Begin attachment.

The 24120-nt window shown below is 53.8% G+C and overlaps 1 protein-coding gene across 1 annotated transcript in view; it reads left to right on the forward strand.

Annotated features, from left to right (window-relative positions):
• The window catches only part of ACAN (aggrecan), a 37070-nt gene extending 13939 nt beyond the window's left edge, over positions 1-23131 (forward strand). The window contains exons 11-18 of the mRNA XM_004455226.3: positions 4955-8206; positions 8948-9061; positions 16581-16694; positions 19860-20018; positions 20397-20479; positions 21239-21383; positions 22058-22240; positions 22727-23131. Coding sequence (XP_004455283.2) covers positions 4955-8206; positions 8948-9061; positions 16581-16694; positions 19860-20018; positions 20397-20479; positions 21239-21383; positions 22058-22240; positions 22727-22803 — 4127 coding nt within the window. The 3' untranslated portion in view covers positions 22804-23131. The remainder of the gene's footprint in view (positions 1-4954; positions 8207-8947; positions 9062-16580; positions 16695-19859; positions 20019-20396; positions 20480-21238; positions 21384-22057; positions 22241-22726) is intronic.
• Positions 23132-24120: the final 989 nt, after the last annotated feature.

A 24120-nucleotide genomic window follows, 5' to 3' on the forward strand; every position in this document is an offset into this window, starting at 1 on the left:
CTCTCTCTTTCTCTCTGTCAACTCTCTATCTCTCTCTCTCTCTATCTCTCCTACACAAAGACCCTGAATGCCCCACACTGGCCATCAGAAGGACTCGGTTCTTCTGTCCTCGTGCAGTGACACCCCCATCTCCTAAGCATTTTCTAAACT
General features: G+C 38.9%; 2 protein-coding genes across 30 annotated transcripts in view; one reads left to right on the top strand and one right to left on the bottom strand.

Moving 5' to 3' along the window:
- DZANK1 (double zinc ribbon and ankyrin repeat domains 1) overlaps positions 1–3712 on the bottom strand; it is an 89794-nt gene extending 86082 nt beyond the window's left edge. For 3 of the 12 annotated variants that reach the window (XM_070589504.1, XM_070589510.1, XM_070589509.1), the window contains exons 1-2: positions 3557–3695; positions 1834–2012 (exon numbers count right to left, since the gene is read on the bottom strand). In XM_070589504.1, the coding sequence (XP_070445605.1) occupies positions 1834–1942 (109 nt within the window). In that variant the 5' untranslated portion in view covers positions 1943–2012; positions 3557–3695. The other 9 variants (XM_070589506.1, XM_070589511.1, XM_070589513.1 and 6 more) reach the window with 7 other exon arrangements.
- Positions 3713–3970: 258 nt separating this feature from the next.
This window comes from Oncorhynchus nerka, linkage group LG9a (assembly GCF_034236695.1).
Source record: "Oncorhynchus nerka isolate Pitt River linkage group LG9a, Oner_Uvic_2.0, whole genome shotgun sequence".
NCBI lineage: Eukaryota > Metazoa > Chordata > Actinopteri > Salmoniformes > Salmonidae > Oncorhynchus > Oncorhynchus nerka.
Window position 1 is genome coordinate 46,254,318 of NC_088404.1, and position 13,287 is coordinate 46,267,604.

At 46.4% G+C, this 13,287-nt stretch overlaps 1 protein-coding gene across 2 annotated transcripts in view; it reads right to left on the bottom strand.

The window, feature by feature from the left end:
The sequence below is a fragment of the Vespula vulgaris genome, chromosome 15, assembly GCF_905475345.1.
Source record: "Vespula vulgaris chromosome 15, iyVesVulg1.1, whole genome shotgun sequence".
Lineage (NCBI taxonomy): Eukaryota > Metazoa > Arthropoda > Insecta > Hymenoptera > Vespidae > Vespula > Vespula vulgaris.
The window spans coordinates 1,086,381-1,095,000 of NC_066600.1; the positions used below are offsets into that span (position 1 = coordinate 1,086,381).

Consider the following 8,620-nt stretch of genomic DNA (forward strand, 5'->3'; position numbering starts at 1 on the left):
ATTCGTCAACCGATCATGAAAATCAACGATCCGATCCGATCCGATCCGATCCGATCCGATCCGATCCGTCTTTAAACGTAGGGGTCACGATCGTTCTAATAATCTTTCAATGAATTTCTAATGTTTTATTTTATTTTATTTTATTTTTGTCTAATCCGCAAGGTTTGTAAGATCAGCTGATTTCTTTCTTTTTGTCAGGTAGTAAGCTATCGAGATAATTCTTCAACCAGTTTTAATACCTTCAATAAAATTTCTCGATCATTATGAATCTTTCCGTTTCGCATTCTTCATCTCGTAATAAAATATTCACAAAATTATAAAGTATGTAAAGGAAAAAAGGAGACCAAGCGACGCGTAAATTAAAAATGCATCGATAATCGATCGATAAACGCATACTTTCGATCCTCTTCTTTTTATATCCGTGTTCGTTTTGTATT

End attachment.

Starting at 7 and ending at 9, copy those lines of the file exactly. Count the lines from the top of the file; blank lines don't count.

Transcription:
General features: G+C 38.9%; 2 protein-coding genes across 30 annotated transcripts in view; one reads left to right on the top strand and one right to left on the bottom strand.

Moving 5' to 3' along the window:
- DZANK1 (double zinc ribbon and ankyrin repeat domains 1) overlaps positions 1–3712 on the bottom strand; it is an 89794-nt gene extending 86082 nt beyond the window's left edge. For 3 of the 12 annotated variants that reach the window (XM_070589504.1, XM_070589510.1, XM_070589509.1), the window contains exons 1-2: positions 3557–3695; positions 1834–2012 (exon numbers count right to left, since the gene is read on the bottom strand). In XM_070589504.1, the coding sequence (XP_070445605.1) occupies positions 1834–1942 (109 nt within the window). In that variant the 5' untranslated portion in view covers positions 1943–2012; positions 3557–3695. The other 9 variants (XM_070589506.1, XM_070589511.1, XM_070589513.1 and 6 more) reach the window with 7 other exon arrangements.